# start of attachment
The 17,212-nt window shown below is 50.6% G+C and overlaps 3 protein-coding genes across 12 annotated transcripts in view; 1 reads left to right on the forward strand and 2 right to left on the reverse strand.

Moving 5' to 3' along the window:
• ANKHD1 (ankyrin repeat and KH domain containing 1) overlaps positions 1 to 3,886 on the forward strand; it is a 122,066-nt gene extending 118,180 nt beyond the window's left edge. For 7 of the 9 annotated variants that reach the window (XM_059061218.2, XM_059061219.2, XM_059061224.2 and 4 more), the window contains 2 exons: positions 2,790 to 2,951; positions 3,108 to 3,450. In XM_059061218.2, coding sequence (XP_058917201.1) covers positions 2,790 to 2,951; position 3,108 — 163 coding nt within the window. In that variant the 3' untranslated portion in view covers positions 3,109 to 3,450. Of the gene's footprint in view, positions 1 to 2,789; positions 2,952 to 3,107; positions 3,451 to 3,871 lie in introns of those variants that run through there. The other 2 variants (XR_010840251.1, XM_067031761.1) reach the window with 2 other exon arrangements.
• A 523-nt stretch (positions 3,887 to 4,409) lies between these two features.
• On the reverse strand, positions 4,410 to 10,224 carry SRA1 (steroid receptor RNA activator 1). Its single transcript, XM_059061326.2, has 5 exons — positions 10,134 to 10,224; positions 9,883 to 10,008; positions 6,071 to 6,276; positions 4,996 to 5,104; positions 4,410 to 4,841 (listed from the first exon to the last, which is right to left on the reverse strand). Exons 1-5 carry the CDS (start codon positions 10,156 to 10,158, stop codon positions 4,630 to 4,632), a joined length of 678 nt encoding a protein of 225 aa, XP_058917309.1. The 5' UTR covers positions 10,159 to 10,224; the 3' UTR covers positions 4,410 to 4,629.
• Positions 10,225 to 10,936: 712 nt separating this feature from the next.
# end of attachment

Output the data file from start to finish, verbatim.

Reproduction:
The 17,212-nt window shown below is 50.6% G+C and overlaps 3 protein-coding genes across 12 annotated transcripts in view; 1 reads left to right on the forward strand and 2 right to left on the reverse strand.

Moving 5' to 3' along the window:
• ANKHD1 (ankyrin repeat and KH domain containing 1) overlaps positions 1 to 3,886 on the forward strand; it is a 122,066-nt gene extending 118,180 nt beyond the window's left edge. For 7 of the 9 annotated variants that reach the window (XM_059061218.2, XM_059061219.2, XM_059061224.2 and 4 more), the window contains 2 exons: positions 2,790 to 2,951; positions 3,108 to 3,450. In XM_059061218.2, coding sequence (XP_058917201.1) covers positions 2,790 to 2,951; position 3,108 — 163 coding nt within the window. In that variant the 3' untranslated portion in view covers positions 3,109 to 3,450. Of the gene's footprint in view, positions 1 to 2,789; positions 2,952 to 3,107; positions 3,451 to 3,871 lie in introns of those variants that run through there. The other 2 variants (XR_010840251.1, XM_067031761.1) reach the window with 2 other exon arrangements.
• A 523-nt stretch (positions 3,887 to 4,409) lies between these two features.
• On the reverse strand, positions 4,410 to 10,224 carry SRA1 (steroid receptor RNA activator 1). Its single transcript, XM_059061326.2, has 5 exons — positions 10,134 to 10,224; positions 9,883 to 10,008; positions 6,071 to 6,276; positions 4,996 to 5,104; positions 4,410 to 4,841 (listed from the first exon to the last, which is right to left on the reverse strand). Exons 1-5 carry the CDS (start codon positions 10,156 to 10,158, stop codon positions 4,630 to 4,632), a joined length of 678 nt encoding a protein of 225 aa, XP_058917309.1. The 5' UTR covers positions 10,159 to 10,224; the 3' UTR covers positions 4,410 to 4,629.
• Positions 10,225 to 10,936: 712 nt separating this feature from the next.